With the retirement of Andrew Sullivan, I think it’s worth thinking a little about why his blog was so successful. One reason was he “read the whole internet.” He began this process by asking for 5 links a day.
So, to honor the recently retired pioneer of the internet, every now and again I’ll comment on five links.
1. Five Links
Reacting instantly to five links about hot topics of the day is no small thing. You can put your foot in it easily, or even contribute to more noise instead of expanding positive and useful discourse.
Between Stephen Colbert, Andrew Sullivan, and now Jon Stewart, we’re losing some heavy hitters in the cross section of politics and popular culture. I do not think it’s a coincidence that they all gained their prominence during the Bush Administration. They were the folk pointing out, with both poignancy and aplomb, that the emperor had no clothing. And you can ride on that for… apparently a little over 6 years, but in the Obama years there isn’t the same oxygen for their kind of flame. I mean, obviously there are still a lot of loyal fans, but skewering the opposition isn’t the same as poking the crown while it’s atop the king’s head.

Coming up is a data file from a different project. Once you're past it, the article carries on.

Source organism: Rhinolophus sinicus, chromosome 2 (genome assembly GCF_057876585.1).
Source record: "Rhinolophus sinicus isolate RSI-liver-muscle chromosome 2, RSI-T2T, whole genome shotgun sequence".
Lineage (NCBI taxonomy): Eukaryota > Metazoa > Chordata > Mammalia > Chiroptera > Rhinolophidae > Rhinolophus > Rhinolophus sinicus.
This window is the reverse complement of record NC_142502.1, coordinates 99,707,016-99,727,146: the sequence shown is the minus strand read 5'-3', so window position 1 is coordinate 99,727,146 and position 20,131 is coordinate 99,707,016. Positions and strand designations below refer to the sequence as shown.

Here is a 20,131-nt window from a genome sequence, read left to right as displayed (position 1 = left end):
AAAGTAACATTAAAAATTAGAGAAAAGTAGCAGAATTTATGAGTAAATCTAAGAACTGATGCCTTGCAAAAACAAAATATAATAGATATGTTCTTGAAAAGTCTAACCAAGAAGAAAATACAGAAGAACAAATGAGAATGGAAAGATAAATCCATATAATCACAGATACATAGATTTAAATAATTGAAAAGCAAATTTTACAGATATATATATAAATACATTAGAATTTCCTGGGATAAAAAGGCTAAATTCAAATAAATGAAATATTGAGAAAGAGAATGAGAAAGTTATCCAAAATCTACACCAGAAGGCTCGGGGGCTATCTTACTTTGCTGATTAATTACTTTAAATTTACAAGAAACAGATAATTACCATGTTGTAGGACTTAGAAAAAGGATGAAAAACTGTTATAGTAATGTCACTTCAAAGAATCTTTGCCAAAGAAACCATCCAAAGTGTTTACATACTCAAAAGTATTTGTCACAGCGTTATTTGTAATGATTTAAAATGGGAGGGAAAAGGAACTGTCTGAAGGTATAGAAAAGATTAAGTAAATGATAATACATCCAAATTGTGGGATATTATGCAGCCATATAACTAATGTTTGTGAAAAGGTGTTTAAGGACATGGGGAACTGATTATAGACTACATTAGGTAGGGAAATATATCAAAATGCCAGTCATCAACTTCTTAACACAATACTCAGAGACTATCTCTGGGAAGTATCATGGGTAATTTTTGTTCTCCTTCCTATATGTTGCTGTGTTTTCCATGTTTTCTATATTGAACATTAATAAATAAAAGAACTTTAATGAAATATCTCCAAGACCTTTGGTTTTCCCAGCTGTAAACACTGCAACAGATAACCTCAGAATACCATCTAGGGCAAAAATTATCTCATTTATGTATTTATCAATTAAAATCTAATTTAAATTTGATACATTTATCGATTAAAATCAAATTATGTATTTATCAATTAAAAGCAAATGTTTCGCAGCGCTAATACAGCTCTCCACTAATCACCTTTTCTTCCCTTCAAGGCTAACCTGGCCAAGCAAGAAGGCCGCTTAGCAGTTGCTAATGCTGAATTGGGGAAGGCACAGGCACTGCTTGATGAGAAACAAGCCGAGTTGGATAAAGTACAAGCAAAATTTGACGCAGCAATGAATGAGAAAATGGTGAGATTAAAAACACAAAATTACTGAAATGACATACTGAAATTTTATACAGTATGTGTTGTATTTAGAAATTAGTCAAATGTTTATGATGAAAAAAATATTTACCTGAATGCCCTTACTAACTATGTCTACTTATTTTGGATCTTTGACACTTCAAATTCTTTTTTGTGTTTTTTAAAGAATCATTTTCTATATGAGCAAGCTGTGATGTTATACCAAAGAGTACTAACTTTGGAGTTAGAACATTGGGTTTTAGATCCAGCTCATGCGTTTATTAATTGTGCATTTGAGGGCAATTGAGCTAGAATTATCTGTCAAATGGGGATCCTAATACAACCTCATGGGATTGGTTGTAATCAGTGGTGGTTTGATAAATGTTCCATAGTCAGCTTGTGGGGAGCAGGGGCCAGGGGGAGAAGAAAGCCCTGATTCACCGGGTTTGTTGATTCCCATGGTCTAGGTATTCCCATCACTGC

Ross Douthat sees Obama as within the tradition of Niebuhr in his “Christians do violence too,” moment at the prayer breakfast. However, Ross then goes on and does a “I knew Niebuhr, and you my friend are no Reinhold Niebuhr.” He sees Obama’s critique as distinct from a Niebuhrian critique because:
a. Obama isn’t a theologian or historian, so his comments were creating a straw-man instead of a nuanced and thought through expression of reality
b. The Muslim world doesn’t care what Obama says
c. Obama is using Niebuhr to score political points.
Frum noticed that Jeb Bush quoted Plinty the Elder when talking about oil policy. The problem is Plinty didn’t read Adam Smith, who might be a better guide for modern economics, per Frum.
Clint, over at Lutheran Confessions, sees a potentially insidious side to “Progressive Christianity," a form of the Faith that focuses on the questions instead of the answers—as an antidote to more fundamentalists forms of Christianity that focuses on answers without considering the questions of the day; the danger is "Progressive Christianity" might make itself out to be the end goal of the Faith—instead of seeing itself as yet another evolution, another anti-thesis, in a Hegelian reading of Christian history.